When independent Greece regained control of Athens in 1832, a visible section of an existing minaret was removed from the Parthenon, and soon, all the medieval and Ottoman buildings on the Acropolis were gone.
     Along with millions of tourists yearly, we walked up the path at the western end of the hill, through the restored Propylaea on the Panathenaic Way to the Parthenon. Every four years, Athens held Panathenaea, a festival that rivaled the Olympic Games in popularity. A procession moved through the city to the Acropolis and into the Parthenon. There, a vast robe of woven wool was ceremoniously placed on Phidias' massive ivory and gold statue of Athena.
     Glimpses of the ancient ruins from the city level engender a sense of wonder and history. One of the best views is from Aeolou Street, but for us, the rooftop view from our hotel was incredible.
     The Erechtheion to the north of the Parthenon was a sanctuary built to house ancient shrines connected with the mythology of the city's origin. Here, they worshipped both Athena and the city's old patrons, Poseidon and Erechtheus. This temple was the last of the great works of Pericles, composed of white marble, distinguished by the Caryatids, six statues of maidens who serve as columns to support the southern portico. Actually, what we encounter today are replicas of the originals, five exhibited only a few meters away in the museum on site. The 6th was appropriated along with the famous marbles by Lord Elgin.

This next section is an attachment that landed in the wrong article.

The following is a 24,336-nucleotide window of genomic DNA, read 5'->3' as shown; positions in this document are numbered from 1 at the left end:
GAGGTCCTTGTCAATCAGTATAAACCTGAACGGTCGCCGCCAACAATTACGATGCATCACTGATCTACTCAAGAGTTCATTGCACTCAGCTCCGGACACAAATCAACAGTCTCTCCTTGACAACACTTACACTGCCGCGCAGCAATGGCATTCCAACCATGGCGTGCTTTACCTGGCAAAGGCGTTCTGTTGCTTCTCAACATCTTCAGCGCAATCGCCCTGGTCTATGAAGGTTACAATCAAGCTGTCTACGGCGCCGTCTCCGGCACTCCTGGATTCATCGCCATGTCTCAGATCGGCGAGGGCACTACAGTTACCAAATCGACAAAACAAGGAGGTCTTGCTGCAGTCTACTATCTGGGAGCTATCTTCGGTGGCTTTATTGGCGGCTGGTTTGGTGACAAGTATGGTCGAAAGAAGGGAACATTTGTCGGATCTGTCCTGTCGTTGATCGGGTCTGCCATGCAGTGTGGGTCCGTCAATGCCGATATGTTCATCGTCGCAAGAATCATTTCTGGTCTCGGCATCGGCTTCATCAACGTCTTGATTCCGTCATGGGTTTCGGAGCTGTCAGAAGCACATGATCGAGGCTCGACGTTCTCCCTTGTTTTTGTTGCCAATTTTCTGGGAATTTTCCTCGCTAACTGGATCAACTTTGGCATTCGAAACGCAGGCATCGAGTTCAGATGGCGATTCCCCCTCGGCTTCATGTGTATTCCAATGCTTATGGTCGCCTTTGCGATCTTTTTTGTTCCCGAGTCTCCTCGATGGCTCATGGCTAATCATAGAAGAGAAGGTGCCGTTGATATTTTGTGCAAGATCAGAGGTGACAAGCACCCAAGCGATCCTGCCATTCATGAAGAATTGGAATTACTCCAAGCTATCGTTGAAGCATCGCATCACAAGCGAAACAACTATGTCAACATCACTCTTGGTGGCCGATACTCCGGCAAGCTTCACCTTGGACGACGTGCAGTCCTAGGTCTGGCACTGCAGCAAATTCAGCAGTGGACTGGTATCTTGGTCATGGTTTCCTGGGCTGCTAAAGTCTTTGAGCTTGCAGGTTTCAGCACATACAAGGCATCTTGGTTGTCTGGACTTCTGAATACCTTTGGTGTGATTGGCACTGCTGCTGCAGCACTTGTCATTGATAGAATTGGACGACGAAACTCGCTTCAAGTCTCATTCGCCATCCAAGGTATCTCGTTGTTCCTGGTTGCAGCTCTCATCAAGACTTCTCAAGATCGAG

The Propylaea is the superb entrance hall on the west side of the Acropolis, leading to the sacred shrines built by Mnesikles in 437 BC. Towering and massive, its walls and Doric columns render us quite tiny, suggesting we enter a sacred place. On the right on a terrace in the southwest corner of the Acropolis, is the exquisite Ionic temple of Athena Nike overlooking the port of Piraeus where they filmed the movie, Never on Sunday, starring Melina Mercuri who played the part of a happy hooker, and later retired from films to become Greece's Minister of Culture.
     At the base of the Acropolis, we visited the Theatre of Herodes Atticus used in the summer for festivals, but we were not lucky enough to take in an ancient Greek drama. At the Panathinaikon Stadium, I explored where the first modern Olympics took place in 1896. The Agora or ancient marketplace is another must visit. If you take Dioskouron St., parallel to the Agora and proceed to the main entrance, you encounter the rock of Arios Pagos where St. Paul spoke to the Athenians, his words carved on a metal plate on the rock.
     A word of caution: be sure to wear good shoes for lots of climbing and walking, particularly on the Acropolis where, with some effort, you can take some incredible panoramic shots with your camera.

Mike Keenan writes for QMI Agency (Sun Media) Canada's largest newspaper publisher, printing 44 daily newspapers as well as a web portal, Canoe.ca. Besides regular columns for the St. Catharines Standard, Welland Tribune and Niagara Falls Review. Mike has been published in the Globe and Mail, Toronto Star, Buffalo Spree, Stitches, West of the City and Hamilton-Burlington's View Magazine. His work is found in QMI published dailies such as the Toronto Sun, Ottawa Sun, Vancouver Sun, London Free Press, Calgary Sun, Winnipeg Sun and Edmonton Sun.

Photo Credits
Mike Keenan

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Greece National Tourism Office: http://www.gnto.gr/
Athens guide: http://www.athensguide.org/athens-tourist-information.html
Wikipedia: http://en.wikipedia.org/wiki/Athens,_Greece
Wikitravel: http://wikitravel.org/en/Athens